Obviously, there are some vices that are effectively harmless. After all, a vice can easily be defined as a bad character trait or habit. So biting one’s nails can easily be referred to as a vice, but really hurts no one but the person tearing apart the flesh on their cuticles. However, some vices that people think only harm themselves can have lasting effects in the short and long term. Smoking is a great example. One may easily assume that he or she is only harming themselves, but the eventual health complications place an unnecessary burden on the health care system and the smoker’s family and loved ones. And the prospect of an early death will certainly leave an impact on all of the above.

    Vice is certainly discussed in many Buddhist scriptures, where anger and jealousy have been the consistent ones that appear regardless of sect. But this is why the study of Buddhism focuses on the purity of one’s existence through the practice of the Noble Eightfold Path, which includes Right View, Right Aspiration, Right Speech, Right Action, Right Livelihood, Right Effort, Right Mindfulness and Right Concentration.

    At the end of the day, I believe we are al guilty of vice in one form or another. There would be no suffering in the world if we didn’t. The key is being mindful enough to recognize one’s vices and see them for what they are. I can provide a personal example in my own life, which is my love for red wine. Although not a drunk, my purchase and consumption of wine drains financial resources, affects my blood sugars and clouds my mind (during the consumption, anyway), which leaves me open to a host of issues. Sometimes it becomes important to take an objective look at one’s life and make a concerted effort to recognize what we can change and improve. After all, the only way to move in life is forward.

    • In order for one to be guilty in the eyes of the law, there has to be intent and an action, so if someone commits an offence without knowing and/or willingly doing so, that person may not be guilty in our Courts. However, there are all kinds of legalities that come into play that can confirm or negate a criminal offence if one can demonstrate that the person ought to have known the difference. For example, if a person lies on their insurance policy by saying (and believing) they are fit, even though they are clearly not, why should that person go scot-free if it can be shown that the person was intelligent enough at the time of filling out the paper work, regardless of their erroneous belief. Just because we believe in something, doesn’t excuse us from the consequences of our actions. Neither can we put our heads in the soil, and expect an inconvenience to somehow disappear. Neglectfulness, and/or ignorance, doesn’t necessarily excuse us from our obligations and/or faults.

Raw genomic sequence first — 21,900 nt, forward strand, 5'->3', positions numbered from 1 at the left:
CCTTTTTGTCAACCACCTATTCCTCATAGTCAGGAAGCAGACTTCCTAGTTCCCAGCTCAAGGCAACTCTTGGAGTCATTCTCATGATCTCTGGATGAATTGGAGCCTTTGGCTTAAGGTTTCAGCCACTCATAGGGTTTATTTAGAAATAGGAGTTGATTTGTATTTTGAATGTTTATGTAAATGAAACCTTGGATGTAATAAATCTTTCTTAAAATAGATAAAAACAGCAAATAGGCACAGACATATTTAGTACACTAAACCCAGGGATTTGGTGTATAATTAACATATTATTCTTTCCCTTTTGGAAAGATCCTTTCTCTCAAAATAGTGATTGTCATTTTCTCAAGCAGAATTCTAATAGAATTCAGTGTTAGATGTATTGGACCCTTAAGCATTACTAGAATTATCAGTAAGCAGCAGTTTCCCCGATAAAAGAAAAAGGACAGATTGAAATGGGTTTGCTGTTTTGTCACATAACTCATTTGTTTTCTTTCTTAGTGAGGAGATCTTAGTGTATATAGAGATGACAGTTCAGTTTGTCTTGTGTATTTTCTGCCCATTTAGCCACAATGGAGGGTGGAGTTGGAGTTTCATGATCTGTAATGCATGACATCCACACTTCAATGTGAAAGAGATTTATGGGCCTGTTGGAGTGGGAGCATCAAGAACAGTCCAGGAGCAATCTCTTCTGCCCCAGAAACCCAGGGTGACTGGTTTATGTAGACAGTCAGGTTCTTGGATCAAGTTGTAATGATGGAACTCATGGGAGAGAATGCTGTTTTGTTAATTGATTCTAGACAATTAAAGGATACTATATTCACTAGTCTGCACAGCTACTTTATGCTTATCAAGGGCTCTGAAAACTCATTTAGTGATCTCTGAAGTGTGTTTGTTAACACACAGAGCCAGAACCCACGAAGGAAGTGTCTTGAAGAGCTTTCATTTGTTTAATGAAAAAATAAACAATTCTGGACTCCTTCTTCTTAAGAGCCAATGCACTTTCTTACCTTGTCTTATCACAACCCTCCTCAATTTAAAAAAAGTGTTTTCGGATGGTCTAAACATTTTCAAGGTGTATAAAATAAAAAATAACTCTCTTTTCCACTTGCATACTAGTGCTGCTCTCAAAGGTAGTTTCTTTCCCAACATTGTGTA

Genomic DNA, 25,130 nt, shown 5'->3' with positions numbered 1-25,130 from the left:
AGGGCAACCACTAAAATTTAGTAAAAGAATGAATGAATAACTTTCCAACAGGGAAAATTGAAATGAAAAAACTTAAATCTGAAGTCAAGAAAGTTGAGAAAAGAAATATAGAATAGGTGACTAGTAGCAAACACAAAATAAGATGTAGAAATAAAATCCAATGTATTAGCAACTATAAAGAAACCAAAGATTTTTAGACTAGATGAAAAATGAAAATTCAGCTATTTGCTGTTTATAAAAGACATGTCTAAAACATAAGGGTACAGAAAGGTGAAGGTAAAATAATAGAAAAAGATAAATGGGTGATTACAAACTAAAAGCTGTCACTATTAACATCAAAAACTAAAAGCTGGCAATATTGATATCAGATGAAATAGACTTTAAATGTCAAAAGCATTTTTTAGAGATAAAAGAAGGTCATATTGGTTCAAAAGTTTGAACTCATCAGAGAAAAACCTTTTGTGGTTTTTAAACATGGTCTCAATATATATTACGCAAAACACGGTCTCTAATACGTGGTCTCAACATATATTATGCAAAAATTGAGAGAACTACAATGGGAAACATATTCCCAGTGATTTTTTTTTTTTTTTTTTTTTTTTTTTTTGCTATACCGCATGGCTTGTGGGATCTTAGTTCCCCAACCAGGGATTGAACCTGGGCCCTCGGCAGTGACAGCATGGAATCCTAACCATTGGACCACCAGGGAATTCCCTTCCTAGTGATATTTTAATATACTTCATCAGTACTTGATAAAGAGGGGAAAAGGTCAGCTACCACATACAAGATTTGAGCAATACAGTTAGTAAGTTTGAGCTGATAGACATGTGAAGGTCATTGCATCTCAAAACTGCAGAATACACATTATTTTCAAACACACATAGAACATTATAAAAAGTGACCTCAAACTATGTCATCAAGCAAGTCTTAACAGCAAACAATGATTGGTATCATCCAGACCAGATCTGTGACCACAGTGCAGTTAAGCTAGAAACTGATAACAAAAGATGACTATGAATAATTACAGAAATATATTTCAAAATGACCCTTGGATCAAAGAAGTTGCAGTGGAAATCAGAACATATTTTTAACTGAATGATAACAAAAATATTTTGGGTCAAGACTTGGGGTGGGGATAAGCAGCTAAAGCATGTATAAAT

As to what sin might mean to someone who knows nothing of it… let us think out loud for a moment here… surely the majority of people know when they are doing something harmful or wrong… generally speaking… maybe… not really… let’s rub off the chalkboard and begin anew:

      One may not be brought up in a religious family but I would suspect that the far majority of parents want their children to at least adopt their own moral or ideal of a behavioural standard. So even if they don’t use the word ‘sin’ in their conditioning process, it’s likely that there will be other terms used to help teach and care for the wellbeing of the child.

      On the other hand, many have bastardized the notion of sin through metaphor and art. Sin simply means to miss the mark. So if you miss the opportunity to fight a worthy opponent in Karate, you may feel a bit disappointed, but you’re not going to get all bent out of shape because you sinned. However, if you do end up sinning a lot, then over time you will find yourself with less and less opportunities to progress in your martial art, and in some respects your life will diminish.